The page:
Although a federal judge sympathized the with East Chicago residents who have been waiting years for their neighborhoods to be decontaminated, he ultimately held that their quest to intervene in a consent decree was untimely.
Neighbors and homeowners living near the USS Lead Superfund Site had attempted to intervene in a settlement agreement reached with Atlantic Richfield Co. and E.I. du Pont de Nemours and Co. over lead and arsenic pollution in the soil. They filed their motion in 2016, two years after the consent decree had been approved by the U.S. District Court for the Northern District of Indiana.
The residents knew the case was closed, but they argued the cleanup was progressing too slowly and public-health and environmental threats remained. They asserted the U.S. Environmental Protection Agency had not implemented a remediation plan, failed to inform the residents, and even misled them, about contamination levels.
Judge Philip Simon, the same judge who approved the consent decree, acknowledged the frustration. He had to tell the East Chicagoans they were too late even though the EPA knew of the problems in the area for decades but only recently started acting.
“But for better or worse, the case law regarding intervention is clear, and the constraints that apply to would-be intervenors simply are not the same as those that apply to the government in addressing environmental issues,” Simon wrote in his February order.
In explaining his decision, Simon also noted he was uncertain how allowing a new party to intervene after the decree has been in place would impact the cleanup. He wondered how the government would satisfy the interests of the thousands of residents in the affected areas, especially if they demanded a different approach to an issue.
The residents answered that question in the brief they filed with their motion to intervene. Specifically, they would be in a better position to protect their interests and enforce the decree. Also, they would be included in the notification process, so they would know what the EPA was doing and any changes it was making to the remediation plan.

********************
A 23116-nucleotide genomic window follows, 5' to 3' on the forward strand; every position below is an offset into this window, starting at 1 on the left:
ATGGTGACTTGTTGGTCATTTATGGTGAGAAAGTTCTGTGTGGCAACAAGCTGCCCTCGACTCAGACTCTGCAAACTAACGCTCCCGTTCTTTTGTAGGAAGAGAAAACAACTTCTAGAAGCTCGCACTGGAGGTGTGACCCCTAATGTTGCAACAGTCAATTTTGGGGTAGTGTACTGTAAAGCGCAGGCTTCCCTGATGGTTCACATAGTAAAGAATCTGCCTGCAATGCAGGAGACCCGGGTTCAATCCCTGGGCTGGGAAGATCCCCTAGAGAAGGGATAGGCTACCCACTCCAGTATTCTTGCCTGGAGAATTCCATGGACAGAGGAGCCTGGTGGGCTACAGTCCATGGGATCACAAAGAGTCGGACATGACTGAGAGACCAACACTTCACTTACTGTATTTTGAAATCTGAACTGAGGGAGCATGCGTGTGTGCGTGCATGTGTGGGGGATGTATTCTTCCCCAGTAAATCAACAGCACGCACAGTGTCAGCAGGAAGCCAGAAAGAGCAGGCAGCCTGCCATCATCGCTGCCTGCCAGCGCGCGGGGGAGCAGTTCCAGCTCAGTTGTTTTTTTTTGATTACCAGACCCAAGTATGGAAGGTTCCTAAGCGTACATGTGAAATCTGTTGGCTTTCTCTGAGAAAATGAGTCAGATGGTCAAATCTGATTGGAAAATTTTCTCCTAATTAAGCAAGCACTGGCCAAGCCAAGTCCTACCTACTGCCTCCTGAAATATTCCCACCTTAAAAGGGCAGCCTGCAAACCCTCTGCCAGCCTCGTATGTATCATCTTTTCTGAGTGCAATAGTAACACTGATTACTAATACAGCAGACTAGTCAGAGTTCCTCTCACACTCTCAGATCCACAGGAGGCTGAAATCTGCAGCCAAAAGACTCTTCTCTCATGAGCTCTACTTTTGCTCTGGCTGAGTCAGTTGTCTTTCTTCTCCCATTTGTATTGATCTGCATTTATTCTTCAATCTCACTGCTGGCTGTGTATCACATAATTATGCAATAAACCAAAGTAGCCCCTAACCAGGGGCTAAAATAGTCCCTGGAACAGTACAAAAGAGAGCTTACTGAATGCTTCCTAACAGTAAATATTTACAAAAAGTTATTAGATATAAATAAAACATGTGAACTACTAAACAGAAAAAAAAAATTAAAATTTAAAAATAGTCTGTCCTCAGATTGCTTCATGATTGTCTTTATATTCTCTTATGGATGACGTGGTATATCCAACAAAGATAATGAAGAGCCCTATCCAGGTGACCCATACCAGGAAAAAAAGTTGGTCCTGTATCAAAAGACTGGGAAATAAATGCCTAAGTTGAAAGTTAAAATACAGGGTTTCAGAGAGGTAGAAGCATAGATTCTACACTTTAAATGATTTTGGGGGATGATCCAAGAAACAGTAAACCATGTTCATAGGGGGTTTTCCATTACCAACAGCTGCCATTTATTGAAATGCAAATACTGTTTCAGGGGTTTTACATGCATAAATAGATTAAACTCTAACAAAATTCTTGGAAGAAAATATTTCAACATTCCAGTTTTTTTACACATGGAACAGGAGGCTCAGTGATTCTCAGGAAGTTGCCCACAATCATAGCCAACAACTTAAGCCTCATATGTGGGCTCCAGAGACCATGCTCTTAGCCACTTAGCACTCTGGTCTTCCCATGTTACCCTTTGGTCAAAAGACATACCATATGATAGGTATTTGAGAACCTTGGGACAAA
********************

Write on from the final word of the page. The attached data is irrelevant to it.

To date, the residents have not filed an appeal, but they have until the beginning to April to decide.
Simon pointed out the residents might still have an opportunity to intervene. Referring to an exchange he had with the government’s attorney at the oral arguments, the judge noted that if a “major modification” was made to the consent decree, that could provide a way for other parties to join.
That is not a sure path to intervention, Simon conceded. The government would still be able to argue that it is adequately representing the interests of the residents. In addition, an intervention might still be barred by Comprehensive Environmental Response, Compensation, and Liability Act (CERCLA) because section 113 (h) prohibits intervention while the remediation is ongoing.
Simon concluded with a gentle reminder to the government of its message to the court that the people who live in East Chicago will not be completely left out of the process.
“Although their motion to intervene is denied, I am optimistic that the residents of East Chicago will have their voices heard and their input considered,” Simon wrote, “since the government represented to this Court that its ‘door remains open.’”
The case is United States of America and State of Indiana, v. Atlantic Richfield Company and E.I. du Pont de Nemours and Company, 2:14-cv-000312. Attorneys from Goldberg Kohn Ltd. and environmental clinics from the law schools at Northwestern University and the University of Chicago are representing the residents pro bono. At oral argument, the government was represented by the U.S. Department of Justice.•